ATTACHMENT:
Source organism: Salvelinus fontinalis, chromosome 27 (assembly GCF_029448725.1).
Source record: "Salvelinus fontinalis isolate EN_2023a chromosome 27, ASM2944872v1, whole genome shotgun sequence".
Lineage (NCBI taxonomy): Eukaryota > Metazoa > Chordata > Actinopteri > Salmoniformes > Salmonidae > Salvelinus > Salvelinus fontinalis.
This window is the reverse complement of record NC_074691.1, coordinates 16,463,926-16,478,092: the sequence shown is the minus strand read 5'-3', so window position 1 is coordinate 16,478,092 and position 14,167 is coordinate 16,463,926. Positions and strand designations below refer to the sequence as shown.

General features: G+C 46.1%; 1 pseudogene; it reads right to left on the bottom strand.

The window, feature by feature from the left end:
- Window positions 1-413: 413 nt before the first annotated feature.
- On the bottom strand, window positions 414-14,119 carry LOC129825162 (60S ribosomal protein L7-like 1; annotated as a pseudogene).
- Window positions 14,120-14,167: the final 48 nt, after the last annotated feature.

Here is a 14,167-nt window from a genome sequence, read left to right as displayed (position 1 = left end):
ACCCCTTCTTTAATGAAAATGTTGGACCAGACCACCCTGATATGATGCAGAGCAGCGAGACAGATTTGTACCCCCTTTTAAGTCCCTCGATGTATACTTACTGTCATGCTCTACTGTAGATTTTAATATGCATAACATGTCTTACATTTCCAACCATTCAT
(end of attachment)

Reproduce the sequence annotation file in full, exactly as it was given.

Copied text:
Source organism: Salvelinus fontinalis, chromosome 27 (assembly GCF_029448725.1).
Source record: "Salvelinus fontinalis isolate EN_2023a chromosome 27, ASM2944872v1, whole genome shotgun sequence".
Lineage (NCBI taxonomy): Eukaryota > Metazoa > Chordata > Actinopteri > Salmoniformes > Salmonidae > Salvelinus > Salvelinus fontinalis.
This window is the reverse complement of record NC_074691.1, coordinates 16,463,926-16,478,092: the sequence shown is the minus strand read 5'-3', so window position 1 is coordinate 16,478,092 and position 14,167 is coordinate 16,463,926. Positions and strand designations below refer to the sequence as shown.

General features: G+C 46.1%; 1 pseudogene; it reads right to left on the bottom strand.

The window, feature by feature from the left end:
- Window positions 1-413: 413 nt before the first annotated feature.
- On the bottom strand, window positions 414-14,119 carry LOC129825162 (60S ribosomal protein L7-like 1; annotated as a pseudogene).
- Window positions 14,120-14,167: the final 48 nt, after the last annotated feature.

Here is a 14,167-nt window from a genome sequence, read left to right as displayed (position 1 = left end):
ACCCCTTCTTTAATGAAAATGTTGGACCAGACCACCCTGATATGATGCAGAGCAGCGAGACAGATTTGTACCCCCTTTTAAGTCCCTCGATGTATACTTACTGTCATGCTCTACTGTAGATTTTAATATGCATAACATGTCTTACATTTCCAACCATTCAT